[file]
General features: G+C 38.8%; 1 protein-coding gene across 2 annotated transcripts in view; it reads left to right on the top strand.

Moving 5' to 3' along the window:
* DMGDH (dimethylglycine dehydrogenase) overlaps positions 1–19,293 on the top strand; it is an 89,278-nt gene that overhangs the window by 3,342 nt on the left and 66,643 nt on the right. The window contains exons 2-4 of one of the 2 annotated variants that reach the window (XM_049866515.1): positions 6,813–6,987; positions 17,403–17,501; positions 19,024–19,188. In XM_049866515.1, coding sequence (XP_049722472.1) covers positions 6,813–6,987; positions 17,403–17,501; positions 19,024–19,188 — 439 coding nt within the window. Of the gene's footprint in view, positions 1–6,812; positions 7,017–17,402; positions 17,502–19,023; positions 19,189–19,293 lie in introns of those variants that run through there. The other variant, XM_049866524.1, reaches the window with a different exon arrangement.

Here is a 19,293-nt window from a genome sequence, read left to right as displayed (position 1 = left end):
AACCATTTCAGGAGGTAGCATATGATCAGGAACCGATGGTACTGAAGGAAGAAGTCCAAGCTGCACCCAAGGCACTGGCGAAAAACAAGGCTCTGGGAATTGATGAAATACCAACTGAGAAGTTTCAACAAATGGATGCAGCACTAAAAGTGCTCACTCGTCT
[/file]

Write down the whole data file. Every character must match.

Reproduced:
General features: G+C 38.8%; 1 protein-coding gene across 2 annotated transcripts in view; it reads left to right on the top strand.

Moving 5' to 3' along the window:
* DMGDH (dimethylglycine dehydrogenase) overlaps positions 1–19,293 on the top strand; it is an 89,278-nt gene that overhangs the window by 3,342 nt on the left and 66,643 nt on the right. The window contains exons 2-4 of one of the 2 annotated variants that reach the window (XM_049866515.1): positions 6,813–6,987; positions 17,403–17,501; positions 19,024–19,188. In XM_049866515.1, coding sequence (XP_049722472.1) covers positions 6,813–6,987; positions 17,403–17,501; positions 19,024–19,188 — 439 coding nt within the window. Of the gene's footprint in view, positions 1–6,812; positions 7,017–17,402; positions 17,502–19,023; positions 19,189–19,293 lie in introns of those variants that run through there. The other variant, XM_049866524.1, reaches the window with a different exon arrangement.

Here is a 19,293-nt window from a genome sequence, read left to right as displayed (position 1 = left end):
AACCATTTCAGGAGGTAGCATATGATCAGGAACCGATGGTACTGAAGGAAGAAGTCCAAGCTGCACCCAAGGCACTGGCGAAAAACAAGGCTCTGGGAATTGATGAAATACCAACTGAGAAGTTTCAACAAATGGATGCAGCACTAAAAGTGCTCACTCGTCT